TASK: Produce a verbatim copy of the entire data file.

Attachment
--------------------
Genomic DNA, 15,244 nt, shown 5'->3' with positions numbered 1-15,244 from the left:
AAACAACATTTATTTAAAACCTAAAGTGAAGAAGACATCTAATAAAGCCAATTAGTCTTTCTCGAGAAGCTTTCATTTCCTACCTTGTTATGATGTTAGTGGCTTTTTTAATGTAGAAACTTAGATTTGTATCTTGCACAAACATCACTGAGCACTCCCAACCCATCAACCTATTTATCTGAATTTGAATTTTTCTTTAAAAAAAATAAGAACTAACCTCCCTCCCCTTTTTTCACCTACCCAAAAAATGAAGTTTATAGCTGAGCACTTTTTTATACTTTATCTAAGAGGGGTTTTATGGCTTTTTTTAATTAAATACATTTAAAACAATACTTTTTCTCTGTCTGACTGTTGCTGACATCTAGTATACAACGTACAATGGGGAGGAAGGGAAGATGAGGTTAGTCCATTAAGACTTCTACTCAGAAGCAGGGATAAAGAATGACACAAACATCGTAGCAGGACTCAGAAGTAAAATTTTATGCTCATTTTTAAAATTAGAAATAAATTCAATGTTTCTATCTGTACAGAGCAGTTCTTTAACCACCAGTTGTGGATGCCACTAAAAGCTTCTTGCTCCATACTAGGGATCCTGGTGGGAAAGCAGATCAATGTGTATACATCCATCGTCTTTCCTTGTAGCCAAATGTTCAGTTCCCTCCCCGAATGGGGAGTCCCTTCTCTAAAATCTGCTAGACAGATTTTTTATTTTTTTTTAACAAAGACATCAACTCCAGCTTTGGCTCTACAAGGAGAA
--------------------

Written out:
Genomic DNA, 15,244 nt, shown 5'->3' with positions numbered 1-15,244 from the left:
AAACAACATTTATTTAAAACCTAAAGTGAAGAAGACATCTAATAAAGCCAATTAGTCTTTCTCGAGAAGCTTTCATTTCCTACCTTGTTATGATGTTAGTGGCTTTTTTAATGTAGAAACTTAGATTTGTATCTTGCACAAACATCACTGAGCACTCCCAACCCATCAACCTATTTATCTGAATTTGAATTTTTCTTTAAAAAAAATAAGAACTAACCTCCCTCCCCTTTTTTCACCTACCCAAAAAATGAAGTTTATAGCTGAGCACTTTTTTATACTTTATCTAAGAGGGGTTTTATGGCTTTTTTTAATTAAATACATTTAAAACAATACTTTTTCTCTGTCTGACTGTTGCTGACATCTAGTATACAACGTACAATGGGGAGGAAGGGAAGATGAGGTTAGTCCATTAAGACTTCTACTCAGAAGCAGGGATAAAGAATGACACAAACATCGTAGCAGGACTCAGAAGTAAAATTTTATGCTCATTTTTAAAATTAGAAATAAATTCAATGTTTCTATCTGTACAGAGCAGTTCTTTAACCACCAGTTGTGGATGCCACTAAAAGCTTCTTGCTCCATACTAGGGATCCTGGTGGGAAAGCAGATCAATGTGTATACATCCATCGTCTTTCCTTGTAGCCAAATGTTCAGTTCCCTCCCCGAATGGGGAGTCCCTTCTCTAAAATCTGCTAGACAGATTTTTTATTTTTTTTTAACAAAGACATCAACTCCAGCTTTGGCTCTACAAGGAGAA